Experiences From A Fish Yet to Find Water

Monday, September 11, 2006

The Foie Gras Debacle: Chicago and Maine Take Slightly Different Stances

Animal rights activists should be dancing in the streets. Foie Gras was banned starting last month in Chicago, and recently The Maine Animal Coalition, though small-scale, has begun to protest the food by setting up outside of restaurants with signs in tow. Though some of their protests have been as small as 2 people present, it seems the people of Maine are not only tolerant of their presence; they are also on their side. Foie Gras is one of those delicacies made by humans that is historically and culturally weighty as it is a classic of French Cuisine enjoyed all over the world. However, the meal is produced in cruel ways that are arguably inhumane and unfair. However, it seems Maine and Chicago are having slightly different reactions to the phasing-out of the food. While these two states battle the issue slightly differently it stands to question: Can you make people care about animals by restricting their rights?

Some people believe that any attention is good attention. In many cases this can be very true. If you get something out in the open, even if people hate it, at least they are talking about it. Open discourse is one of the fundamentals for change and progress. However, when rights are violated and people are told what not to eat it seems the backlash of this move could be counter active. Just to fill in those of you who do not know: Foie Gras (Fatty Liver in French) is the enlarged liver of a duck or goose that is force fed food through a feeding tube three times a day. The condition is actually medically known as hepatic lipidosis, hepatic steatosis or hepatic encephalopathy. The process of force-feeding is often painful and can injure the animal and can continue for up to a month, though in more animal friendly places these things are not necessarily true. However, Gourmet Cruelty.com, there is a high pre-slaughter death rate for these animals due to the traumatic pain and debilitation inflicted by the force feeding. Some chefs upon seeing how the dish is cultivated, immediately vowed to never make it again. However, not all feel this way, as has been shown by the people of Chicago.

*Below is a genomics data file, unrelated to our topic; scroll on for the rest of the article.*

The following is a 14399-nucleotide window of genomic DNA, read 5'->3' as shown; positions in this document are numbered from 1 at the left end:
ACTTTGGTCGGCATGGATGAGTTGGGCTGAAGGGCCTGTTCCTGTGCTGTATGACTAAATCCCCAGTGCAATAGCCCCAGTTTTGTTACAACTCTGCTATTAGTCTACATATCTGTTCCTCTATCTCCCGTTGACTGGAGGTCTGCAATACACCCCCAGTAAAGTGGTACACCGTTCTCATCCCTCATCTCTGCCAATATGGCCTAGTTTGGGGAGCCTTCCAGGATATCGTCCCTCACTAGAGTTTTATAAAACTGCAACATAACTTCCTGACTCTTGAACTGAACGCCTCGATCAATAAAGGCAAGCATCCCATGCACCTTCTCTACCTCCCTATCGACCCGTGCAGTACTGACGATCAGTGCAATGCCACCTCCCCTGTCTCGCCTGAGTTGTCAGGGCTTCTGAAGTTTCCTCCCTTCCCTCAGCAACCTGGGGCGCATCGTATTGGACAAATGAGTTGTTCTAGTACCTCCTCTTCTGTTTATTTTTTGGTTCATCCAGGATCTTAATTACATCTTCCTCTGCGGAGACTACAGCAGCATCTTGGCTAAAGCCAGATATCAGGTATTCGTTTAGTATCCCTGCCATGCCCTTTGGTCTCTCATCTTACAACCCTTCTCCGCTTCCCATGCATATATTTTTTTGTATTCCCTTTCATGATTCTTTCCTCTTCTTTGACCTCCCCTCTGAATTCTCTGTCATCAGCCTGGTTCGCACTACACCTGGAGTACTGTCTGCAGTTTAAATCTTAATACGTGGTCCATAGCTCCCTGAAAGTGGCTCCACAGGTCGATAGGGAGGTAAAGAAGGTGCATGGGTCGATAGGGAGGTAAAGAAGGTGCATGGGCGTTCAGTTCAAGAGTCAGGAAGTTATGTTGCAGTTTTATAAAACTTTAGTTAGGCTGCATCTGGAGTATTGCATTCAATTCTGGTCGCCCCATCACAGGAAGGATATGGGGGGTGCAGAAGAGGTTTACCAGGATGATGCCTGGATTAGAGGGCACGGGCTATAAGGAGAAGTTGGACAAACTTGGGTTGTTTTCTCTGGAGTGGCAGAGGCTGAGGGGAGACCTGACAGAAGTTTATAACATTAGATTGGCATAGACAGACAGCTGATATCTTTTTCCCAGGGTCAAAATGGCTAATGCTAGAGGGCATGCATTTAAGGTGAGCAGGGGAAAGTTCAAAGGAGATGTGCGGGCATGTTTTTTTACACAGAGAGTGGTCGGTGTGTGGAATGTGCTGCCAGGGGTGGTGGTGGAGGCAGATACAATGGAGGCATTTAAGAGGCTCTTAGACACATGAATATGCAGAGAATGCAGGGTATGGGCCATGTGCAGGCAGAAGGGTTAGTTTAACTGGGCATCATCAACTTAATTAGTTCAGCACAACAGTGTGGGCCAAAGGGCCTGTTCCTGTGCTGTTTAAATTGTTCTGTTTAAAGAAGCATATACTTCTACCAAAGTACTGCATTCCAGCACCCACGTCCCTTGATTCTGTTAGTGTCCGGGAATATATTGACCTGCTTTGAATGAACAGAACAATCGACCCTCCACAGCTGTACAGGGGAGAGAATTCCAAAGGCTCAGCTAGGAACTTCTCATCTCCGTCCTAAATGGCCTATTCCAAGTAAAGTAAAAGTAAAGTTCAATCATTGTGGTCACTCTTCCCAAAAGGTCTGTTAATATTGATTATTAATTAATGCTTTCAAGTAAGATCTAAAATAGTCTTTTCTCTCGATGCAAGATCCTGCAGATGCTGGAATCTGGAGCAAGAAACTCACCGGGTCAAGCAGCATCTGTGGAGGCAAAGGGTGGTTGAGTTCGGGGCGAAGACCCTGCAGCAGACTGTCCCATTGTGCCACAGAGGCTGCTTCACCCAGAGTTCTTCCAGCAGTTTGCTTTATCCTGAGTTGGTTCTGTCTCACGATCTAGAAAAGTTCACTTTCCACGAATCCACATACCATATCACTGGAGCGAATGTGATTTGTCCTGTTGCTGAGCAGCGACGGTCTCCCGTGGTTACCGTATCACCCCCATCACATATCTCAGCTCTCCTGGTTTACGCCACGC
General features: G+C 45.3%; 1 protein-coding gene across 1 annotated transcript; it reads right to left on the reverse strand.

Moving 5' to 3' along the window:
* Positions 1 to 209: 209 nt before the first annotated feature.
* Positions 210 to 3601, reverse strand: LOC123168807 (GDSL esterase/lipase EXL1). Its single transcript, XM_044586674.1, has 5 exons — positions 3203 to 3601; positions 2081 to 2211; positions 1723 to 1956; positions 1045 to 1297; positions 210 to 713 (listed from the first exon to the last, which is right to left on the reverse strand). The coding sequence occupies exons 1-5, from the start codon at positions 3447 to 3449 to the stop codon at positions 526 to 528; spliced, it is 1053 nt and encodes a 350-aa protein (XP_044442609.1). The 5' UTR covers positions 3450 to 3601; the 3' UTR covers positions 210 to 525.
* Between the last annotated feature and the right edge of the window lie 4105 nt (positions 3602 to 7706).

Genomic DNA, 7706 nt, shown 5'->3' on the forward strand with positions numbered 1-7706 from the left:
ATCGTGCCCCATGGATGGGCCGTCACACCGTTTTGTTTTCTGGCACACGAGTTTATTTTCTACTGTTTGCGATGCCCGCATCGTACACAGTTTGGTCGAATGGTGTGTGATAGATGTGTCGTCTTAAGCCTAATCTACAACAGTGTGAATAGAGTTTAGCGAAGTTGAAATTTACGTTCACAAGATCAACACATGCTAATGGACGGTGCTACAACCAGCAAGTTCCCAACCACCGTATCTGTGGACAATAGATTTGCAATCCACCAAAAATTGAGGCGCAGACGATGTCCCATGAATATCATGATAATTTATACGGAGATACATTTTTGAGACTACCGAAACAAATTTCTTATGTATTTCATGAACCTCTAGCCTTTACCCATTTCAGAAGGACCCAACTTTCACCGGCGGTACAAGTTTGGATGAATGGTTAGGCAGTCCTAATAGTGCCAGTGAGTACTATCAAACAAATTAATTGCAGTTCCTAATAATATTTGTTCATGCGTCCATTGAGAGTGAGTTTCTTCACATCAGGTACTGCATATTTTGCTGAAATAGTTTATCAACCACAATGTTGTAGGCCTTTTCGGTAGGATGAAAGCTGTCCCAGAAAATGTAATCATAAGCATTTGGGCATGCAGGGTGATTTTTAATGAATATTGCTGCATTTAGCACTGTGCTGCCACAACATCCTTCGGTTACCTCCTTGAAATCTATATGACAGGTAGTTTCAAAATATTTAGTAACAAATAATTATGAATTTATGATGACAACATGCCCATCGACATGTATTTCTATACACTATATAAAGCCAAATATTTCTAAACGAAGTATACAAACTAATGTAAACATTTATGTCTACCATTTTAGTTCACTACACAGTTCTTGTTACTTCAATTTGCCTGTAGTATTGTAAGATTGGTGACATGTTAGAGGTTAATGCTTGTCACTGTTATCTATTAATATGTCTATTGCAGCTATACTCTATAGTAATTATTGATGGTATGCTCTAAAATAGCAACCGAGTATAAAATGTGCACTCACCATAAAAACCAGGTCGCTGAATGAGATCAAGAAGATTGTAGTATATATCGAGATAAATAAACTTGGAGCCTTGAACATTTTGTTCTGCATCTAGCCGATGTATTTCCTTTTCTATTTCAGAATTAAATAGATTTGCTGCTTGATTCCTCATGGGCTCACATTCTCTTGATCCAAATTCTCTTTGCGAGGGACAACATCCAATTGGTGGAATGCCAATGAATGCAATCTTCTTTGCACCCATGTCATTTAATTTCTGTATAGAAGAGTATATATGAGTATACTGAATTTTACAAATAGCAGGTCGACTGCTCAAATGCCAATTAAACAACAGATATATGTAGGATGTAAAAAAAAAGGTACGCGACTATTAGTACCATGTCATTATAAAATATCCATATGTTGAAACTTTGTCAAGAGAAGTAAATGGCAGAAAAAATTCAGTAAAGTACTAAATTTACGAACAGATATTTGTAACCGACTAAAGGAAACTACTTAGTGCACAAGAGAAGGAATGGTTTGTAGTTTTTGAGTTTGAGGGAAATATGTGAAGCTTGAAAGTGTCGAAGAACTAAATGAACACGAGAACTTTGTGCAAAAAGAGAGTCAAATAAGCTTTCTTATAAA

The efforts that Chicago locals are going to in order to preserve their rights to eat foie gras are a bit unnerving, considering the meal is really not a viable food staple. However, we do love our luxuries, and Chicago has made that clear in a lawsuit against the state itself. The reaction from the people in Chicago is not exactly a letter of recommendation for this type of action for animal rights. However, it is encouraging to know that a state government in this country would agree upon such a law which reinstates these animals with a small shred of the dignity they were put on this earth with.

Interestingly, Maine is next on the band wagon with what seems to be some positive response already. Though not all local restaurant owners agree with the focus of the Maine Animal Coalition, many seem to care about the cause. The owner of Fore Street Restaurant, Sam Hayward, only buys foie gras from a Montreal-area farmer whose farm he has visited. The conditions the animals lived under were much higher and higher moral was evident as well, says Hayward. He evidentially witnessed birds readily coming to the workers and opening their mouths at the sight of the feeding tube. This brings the important issue of fighting the right fight. Telling people they can not eat meat will only make people want to eat it more. People hate to be told what to do. It seems a lot of breath is wasted by people who have their hearts in the right place, but can not figure out how to use them. Fighting the farming regulations in the American meat industry would be a much better place to throw down fists. Is there a right way to battle for the rights of another creature? That question has yet to be answered, however in every type of battle it seems that change only comes with a little bit from everyone. You always need the people who do things just to get a reaction, but you can not win a battle with just shock factor. However, it seems today the battle against foie gras in Chicago, is at least helping a little. The more that restaurateurs know about the cruel punishment of these creatures, the more it seems they care. If the attitude that Maine is taking in the matter is any proof in the case, it seems that perhaps Chicago's huge debacle over the issue is at least spreading some light on the once closeted issue.

"Only when we understand can we care, and only when we care sufficiently will we help"-Jane Goodall


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